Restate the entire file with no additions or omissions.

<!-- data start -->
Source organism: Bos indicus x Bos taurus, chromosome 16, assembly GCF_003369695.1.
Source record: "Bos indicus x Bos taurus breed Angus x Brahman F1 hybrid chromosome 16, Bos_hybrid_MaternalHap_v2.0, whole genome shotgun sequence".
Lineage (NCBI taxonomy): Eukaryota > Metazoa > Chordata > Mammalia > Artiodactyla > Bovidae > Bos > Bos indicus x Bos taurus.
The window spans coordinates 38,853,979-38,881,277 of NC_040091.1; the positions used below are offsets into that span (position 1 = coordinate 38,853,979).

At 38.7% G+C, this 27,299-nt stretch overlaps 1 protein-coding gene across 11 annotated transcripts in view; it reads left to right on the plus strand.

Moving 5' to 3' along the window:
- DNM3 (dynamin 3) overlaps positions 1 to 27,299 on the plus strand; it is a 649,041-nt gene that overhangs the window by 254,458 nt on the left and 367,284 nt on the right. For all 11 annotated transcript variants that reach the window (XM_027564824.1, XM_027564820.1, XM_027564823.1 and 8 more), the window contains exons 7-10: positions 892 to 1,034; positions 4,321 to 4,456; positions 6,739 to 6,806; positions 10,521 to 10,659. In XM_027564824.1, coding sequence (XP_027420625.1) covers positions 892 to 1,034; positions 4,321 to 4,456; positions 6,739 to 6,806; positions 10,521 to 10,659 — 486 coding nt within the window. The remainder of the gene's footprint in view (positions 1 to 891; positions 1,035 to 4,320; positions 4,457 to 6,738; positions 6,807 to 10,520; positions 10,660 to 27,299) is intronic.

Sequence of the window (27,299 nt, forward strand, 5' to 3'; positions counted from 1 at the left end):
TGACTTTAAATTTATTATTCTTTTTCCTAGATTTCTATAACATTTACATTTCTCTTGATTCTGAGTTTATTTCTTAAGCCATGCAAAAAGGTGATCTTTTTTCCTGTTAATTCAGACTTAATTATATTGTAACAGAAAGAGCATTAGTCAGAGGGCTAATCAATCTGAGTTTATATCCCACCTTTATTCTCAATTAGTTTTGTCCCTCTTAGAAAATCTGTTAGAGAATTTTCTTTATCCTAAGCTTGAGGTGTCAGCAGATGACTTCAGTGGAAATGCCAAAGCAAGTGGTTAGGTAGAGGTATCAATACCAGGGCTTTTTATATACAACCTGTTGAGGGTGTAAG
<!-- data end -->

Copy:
Source organism: Bos indicus x Bos taurus, chromosome 16, assembly GCF_003369695.1.
Source record: "Bos indicus x Bos taurus breed Angus x Brahman F1 hybrid chromosome 16, Bos_hybrid_MaternalHap_v2.0, whole genome shotgun sequence".
Lineage (NCBI taxonomy): Eukaryota > Metazoa > Chordata > Mammalia > Artiodactyla > Bovidae > Bos > Bos indicus x Bos taurus.
The window spans coordinates 38,853,979-38,881,277 of NC_040091.1; the positions used below are offsets into that span (position 1 = coordinate 38,853,979).

At 38.7% G+C, this 27,299-nt stretch overlaps 1 protein-coding gene across 11 annotated transcripts in view; it reads left to right on the plus strand.

Moving 5' to 3' along the window:
- DNM3 (dynamin 3) overlaps positions 1 to 27,299 on the plus strand; it is a 649,041-nt gene that overhangs the window by 254,458 nt on the left and 367,284 nt on the right. For all 11 annotated transcript variants that reach the window (XM_027564824.1, XM_027564820.1, XM_027564823.1 and 8 more), the window contains exons 7-10: positions 892 to 1,034; positions 4,321 to 4,456; positions 6,739 to 6,806; positions 10,521 to 10,659. In XM_027564824.1, coding sequence (XP_027420625.1) covers positions 892 to 1,034; positions 4,321 to 4,456; positions 6,739 to 6,806; positions 10,521 to 10,659 — 486 coding nt within the window. The remainder of the gene's footprint in view (positions 1 to 891; positions 1,035 to 4,320; positions 4,457 to 6,738; positions 6,807 to 10,520; positions 10,660 to 27,299) is intronic.

Sequence of the window (27,299 nt, forward strand, 5' to 3'; positions counted from 1 at the left end):
TGACTTTAAATTTATTATTCTTTTTCCTAGATTTCTATAACATTTACATTTCTCTTGATTCTGAGTTTATTTCTTAAGCCATGCAAAAAGGTGATCTTTTTTCCTGTTAATTCAGACTTAATTATATTGTAACAGAAAGAGCATTAGTCAGAGGGCTAATCAATCTGAGTTTATATCCCACCTTTATTCTCAATTAGTTTTGTCCCTCTTAGAAAATCTGTTAGAGAATTTTCTTTATCCTAAGCTTGAGGTGTCAGCAGATGACTTCAGTGGAAATGCCAAAGCAAGTGGTTAGGTAGAGGTATCAATACCAGGGCTTTTTATATACAACCTGTTGAGGGTGTAAG